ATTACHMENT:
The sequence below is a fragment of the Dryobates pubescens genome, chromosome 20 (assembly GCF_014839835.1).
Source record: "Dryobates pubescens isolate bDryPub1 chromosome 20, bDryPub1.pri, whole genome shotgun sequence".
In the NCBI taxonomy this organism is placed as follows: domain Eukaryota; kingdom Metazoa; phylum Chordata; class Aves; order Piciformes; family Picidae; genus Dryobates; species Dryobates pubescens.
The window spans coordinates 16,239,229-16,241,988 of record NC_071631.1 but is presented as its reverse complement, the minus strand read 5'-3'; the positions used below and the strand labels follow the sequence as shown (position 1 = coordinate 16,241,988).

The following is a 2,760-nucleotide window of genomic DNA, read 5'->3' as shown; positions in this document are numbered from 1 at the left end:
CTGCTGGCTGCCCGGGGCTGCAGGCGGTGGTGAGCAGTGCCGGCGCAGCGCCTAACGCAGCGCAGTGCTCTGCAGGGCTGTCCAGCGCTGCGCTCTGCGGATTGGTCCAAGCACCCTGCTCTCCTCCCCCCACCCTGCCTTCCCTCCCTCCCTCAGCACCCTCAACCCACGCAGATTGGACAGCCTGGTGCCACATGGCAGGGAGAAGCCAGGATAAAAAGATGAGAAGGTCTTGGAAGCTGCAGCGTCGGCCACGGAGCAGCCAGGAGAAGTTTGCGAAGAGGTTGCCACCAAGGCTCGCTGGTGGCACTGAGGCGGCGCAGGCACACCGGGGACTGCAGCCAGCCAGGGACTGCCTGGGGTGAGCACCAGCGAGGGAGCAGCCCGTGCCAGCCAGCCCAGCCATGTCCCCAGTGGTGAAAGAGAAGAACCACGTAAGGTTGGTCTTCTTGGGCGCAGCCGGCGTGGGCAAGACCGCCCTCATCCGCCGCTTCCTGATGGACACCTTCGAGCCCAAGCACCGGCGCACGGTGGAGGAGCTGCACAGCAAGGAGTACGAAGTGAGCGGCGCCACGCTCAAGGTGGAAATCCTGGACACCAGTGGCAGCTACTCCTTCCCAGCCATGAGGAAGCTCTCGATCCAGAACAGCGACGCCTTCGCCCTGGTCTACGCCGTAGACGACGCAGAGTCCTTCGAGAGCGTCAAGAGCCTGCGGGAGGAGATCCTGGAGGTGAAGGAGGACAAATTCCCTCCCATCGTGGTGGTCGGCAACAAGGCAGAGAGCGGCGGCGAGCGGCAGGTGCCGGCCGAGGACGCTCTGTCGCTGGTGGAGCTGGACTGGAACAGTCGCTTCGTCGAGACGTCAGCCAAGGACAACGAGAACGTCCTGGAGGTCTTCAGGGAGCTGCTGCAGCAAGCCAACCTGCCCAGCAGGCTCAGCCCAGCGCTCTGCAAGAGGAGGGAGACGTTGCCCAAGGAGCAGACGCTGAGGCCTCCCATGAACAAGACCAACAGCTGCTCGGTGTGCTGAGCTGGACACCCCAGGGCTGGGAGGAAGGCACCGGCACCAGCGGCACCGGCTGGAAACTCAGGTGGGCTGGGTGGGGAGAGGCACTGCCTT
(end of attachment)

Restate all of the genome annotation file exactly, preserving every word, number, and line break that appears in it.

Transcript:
The sequence below is a fragment of the Dryobates pubescens genome, chromosome 20 (assembly GCF_014839835.1).
Source record: "Dryobates pubescens isolate bDryPub1 chromosome 20, bDryPub1.pri, whole genome shotgun sequence".
In the NCBI taxonomy this organism is placed as follows: domain Eukaryota; kingdom Metazoa; phylum Chordata; class Aves; order Piciformes; family Picidae; genus Dryobates; species Dryobates pubescens.
The window spans coordinates 16,239,229-16,241,988 of record NC_071631.1 but is presented as its reverse complement, the minus strand read 5'-3'; the positions used below and the strand labels follow the sequence as shown (position 1 = coordinate 16,241,988).

The following is a 2,760-nucleotide window of genomic DNA, read 5'->3' as shown; positions in this document are numbered from 1 at the left end:
CTGCTGGCTGCCCGGGGCTGCAGGCGGTGGTGAGCAGTGCCGGCGCAGCGCCTAACGCAGCGCAGTGCTCTGCAGGGCTGTCCAGCGCTGCGCTCTGCGGATTGGTCCAAGCACCCTGCTCTCCTCCCCCCACCCTGCCTTCCCTCCCTCCCTCAGCACCCTCAACCCACGCAGATTGGACAGCCTGGTGCCACATGGCAGGGAGAAGCCAGGATAAAAAGATGAGAAGGTCTTGGAAGCTGCAGCGTCGGCCACGGAGCAGCCAGGAGAAGTTTGCGAAGAGGTTGCCACCAAGGCTCGCTGGTGGCACTGAGGCGGCGCAGGCACACCGGGGACTGCAGCCAGCCAGGGACTGCCTGGGGTGAGCACCAGCGAGGGAGCAGCCCGTGCCAGCCAGCCCAGCCATGTCCCCAGTGGTGAAAGAGAAGAACCACGTAAGGTTGGTCTTCTTGGGCGCAGCCGGCGTGGGCAAGACCGCCCTCATCCGCCGCTTCCTGATGGACACCTTCGAGCCCAAGCACCGGCGCACGGTGGAGGAGCTGCACAGCAAGGAGTACGAAGTGAGCGGCGCCACGCTCAAGGTGGAAATCCTGGACACCAGTGGCAGCTACTCCTTCCCAGCCATGAGGAAGCTCTCGATCCAGAACAGCGACGCCTTCGCCCTGGTCTACGCCGTAGACGACGCAGAGTCCTTCGAGAGCGTCAAGAGCCTGCGGGAGGAGATCCTGGAGGTGAAGGAGGACAAATTCCCTCCCATCGTGGTGGTCGGCAACAAGGCAGAGAGCGGCGGCGAGCGGCAGGTGCCGGCCGAGGACGCTCTGTCGCTGGTGGAGCTGGACTGGAACAGTCGCTTCGTCGAGACGTCAGCCAAGGACAACGAGAACGTCCTGGAGGTCTTCAGGGAGCTGCTGCAGCAAGCCAACCTGCCCAGCAGGCTCAGCCCAGCGCTCTGCAAGAGGAGGGAGACGTTGCCCAAGGAGCAGACGCTGAGGCCTCCCATGAACAAGACCAACAGCTGCTCGGTGTGCTGAGCTGGACACCCCAGGGCTGGGAGGAAGGCACCGGCACCAGCGGCACCGGCTGGAAACTCAGGTGGGCTGGGTGGGGAGAGGCACTGCCTT